Asked about whether he felt he was “a spokesman for your generation,” Reilly said, “I never felt like a spokesman of my generation.  I try to portray people who have layers of meaning that you can peel back and expose.”

Q:  What was the most fun you ever had on a movie set?

A:  “’Boogie Nights’ (1997) was the most fun. “The 1997 film where Reilly wrote and performed “Feel the Heat” and portrayed Reed Rothchild predates his partnership in comedies with Will Ferrell. (Of Ferrell, Reilly said, “Will’s America’s Sweetheart…what can I say?” He added that the two have an almost brotherly rapport and are trying to find the time to make a sequel to “Stepbrothers.”

In commenting on “Boogie Nights,” Reilly noted that large chunks of that Paul Thomas Anderson film were improvised. “Paul Anderson and I made 3 great movies together (“Hard Eight” in 1997; “Boogie Nights” in 1997; and “Magnolia” in 1999). “Paul Thomas Anderson has what a great director needs, which is (1) a great photographic eye (2) the ability to be good at motivating groups of people and (3) the ability to be really enthusiastic about the project.”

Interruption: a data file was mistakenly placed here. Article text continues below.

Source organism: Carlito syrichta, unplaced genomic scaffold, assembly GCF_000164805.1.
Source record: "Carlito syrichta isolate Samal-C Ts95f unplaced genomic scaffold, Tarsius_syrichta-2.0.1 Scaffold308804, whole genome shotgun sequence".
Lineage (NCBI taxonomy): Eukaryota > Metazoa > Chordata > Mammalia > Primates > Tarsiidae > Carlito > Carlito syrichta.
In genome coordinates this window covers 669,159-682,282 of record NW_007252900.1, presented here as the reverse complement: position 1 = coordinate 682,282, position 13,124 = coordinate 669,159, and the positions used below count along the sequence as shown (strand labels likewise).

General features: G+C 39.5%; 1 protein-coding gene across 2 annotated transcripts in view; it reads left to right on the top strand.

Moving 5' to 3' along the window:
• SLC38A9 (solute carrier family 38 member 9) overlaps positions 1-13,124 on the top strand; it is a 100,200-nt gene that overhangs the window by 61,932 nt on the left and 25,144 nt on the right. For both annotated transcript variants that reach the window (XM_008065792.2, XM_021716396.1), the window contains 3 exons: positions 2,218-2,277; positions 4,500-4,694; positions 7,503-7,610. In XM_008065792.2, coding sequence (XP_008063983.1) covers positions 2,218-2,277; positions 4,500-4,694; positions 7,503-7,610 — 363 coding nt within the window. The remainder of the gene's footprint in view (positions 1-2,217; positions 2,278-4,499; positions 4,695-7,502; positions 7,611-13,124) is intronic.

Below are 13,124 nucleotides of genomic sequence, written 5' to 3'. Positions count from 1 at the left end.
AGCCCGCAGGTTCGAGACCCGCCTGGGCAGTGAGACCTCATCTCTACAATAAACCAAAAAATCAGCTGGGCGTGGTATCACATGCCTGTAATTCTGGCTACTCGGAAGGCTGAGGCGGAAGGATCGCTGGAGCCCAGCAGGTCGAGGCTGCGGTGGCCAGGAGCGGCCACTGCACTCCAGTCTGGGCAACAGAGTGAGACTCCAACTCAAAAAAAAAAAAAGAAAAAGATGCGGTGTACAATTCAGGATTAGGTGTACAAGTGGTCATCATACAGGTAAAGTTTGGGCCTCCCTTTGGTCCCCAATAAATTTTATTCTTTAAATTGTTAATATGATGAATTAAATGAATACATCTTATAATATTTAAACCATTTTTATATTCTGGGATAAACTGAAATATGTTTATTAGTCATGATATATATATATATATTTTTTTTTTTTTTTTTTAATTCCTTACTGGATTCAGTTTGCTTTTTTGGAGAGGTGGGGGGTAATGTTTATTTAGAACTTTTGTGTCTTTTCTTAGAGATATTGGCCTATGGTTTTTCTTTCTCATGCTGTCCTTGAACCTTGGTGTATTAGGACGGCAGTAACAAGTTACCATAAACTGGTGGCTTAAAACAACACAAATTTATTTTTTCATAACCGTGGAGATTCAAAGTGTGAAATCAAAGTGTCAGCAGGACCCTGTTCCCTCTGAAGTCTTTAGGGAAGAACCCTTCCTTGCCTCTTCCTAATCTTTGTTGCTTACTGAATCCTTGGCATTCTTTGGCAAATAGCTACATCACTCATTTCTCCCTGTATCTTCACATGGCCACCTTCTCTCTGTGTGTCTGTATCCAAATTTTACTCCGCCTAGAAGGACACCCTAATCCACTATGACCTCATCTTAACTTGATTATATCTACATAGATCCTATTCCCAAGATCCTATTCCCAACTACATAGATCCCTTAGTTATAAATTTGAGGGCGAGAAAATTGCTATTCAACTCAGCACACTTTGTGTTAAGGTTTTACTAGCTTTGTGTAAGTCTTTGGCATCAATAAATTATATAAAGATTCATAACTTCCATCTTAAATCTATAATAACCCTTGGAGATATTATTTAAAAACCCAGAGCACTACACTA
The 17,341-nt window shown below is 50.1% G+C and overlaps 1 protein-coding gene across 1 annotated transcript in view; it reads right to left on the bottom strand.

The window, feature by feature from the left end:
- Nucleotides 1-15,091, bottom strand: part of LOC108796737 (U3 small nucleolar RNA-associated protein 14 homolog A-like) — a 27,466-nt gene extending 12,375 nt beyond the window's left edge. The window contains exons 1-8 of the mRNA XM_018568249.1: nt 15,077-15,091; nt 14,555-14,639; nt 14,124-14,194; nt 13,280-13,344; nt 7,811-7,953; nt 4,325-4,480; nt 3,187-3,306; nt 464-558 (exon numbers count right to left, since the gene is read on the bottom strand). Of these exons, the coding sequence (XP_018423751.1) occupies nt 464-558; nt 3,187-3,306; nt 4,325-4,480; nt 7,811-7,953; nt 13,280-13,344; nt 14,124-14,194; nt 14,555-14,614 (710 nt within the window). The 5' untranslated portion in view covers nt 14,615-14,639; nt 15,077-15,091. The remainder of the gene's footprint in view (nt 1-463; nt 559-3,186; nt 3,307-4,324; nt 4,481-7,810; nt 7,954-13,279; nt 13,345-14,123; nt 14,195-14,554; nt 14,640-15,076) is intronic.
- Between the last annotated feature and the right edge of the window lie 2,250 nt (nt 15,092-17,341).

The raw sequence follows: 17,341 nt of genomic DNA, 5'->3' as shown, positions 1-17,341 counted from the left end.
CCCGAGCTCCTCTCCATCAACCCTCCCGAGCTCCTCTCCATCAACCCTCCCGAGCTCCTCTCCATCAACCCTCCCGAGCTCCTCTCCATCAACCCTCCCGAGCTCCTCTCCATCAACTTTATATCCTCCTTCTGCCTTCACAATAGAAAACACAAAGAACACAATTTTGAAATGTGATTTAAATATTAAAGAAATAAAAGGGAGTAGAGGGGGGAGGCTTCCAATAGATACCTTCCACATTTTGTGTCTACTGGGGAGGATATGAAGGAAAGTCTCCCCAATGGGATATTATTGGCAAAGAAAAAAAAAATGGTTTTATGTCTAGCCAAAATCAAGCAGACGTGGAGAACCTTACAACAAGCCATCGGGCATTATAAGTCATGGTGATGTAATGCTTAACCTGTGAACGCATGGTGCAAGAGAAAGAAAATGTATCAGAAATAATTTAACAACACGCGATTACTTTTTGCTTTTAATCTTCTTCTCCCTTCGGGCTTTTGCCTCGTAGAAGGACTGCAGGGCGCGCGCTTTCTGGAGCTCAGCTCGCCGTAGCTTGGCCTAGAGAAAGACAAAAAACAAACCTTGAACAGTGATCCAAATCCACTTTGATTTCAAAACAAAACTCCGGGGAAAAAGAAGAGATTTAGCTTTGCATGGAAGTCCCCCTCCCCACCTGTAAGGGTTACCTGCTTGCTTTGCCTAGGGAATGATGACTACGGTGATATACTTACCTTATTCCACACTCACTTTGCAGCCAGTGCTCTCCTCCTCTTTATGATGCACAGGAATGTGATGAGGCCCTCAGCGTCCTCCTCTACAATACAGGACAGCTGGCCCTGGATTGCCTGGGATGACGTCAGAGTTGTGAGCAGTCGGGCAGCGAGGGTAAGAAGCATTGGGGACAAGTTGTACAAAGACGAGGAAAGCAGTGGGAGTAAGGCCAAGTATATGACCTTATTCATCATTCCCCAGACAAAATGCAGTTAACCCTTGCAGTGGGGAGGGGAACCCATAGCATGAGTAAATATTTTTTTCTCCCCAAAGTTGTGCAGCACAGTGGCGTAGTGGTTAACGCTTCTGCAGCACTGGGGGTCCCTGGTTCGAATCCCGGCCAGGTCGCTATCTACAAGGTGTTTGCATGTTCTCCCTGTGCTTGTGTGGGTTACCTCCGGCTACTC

Actor John C. Reilly at the Chicago 47th International Film Festival.

When asked what actors or actresses he most wanted to work with, Reilly said that he has already worked with some of the best, including Meryl Streep and his current co-star, Tilda Swinton (“We Have to Talk About Kevin”).  He suggested that he is more likely to select film projects based on directors with whom he wants to work, citing Terry Gilliam and the Coen Brothers as some on his “would like to work with” list.

Reilly also mentioned that he was recently asked to appear in “Carnage,” which is based on the French play “God of Carnage” that recently ran in Chicago.  (The play is a dark comedy about 2 couples who meet to discuss the schoolyard fight that caused one boy to hit the other boy and knock his tooth out.)“I tried not to wet my pants when Roman Polanski called and asked me to do a movie,” said the humble Reilly.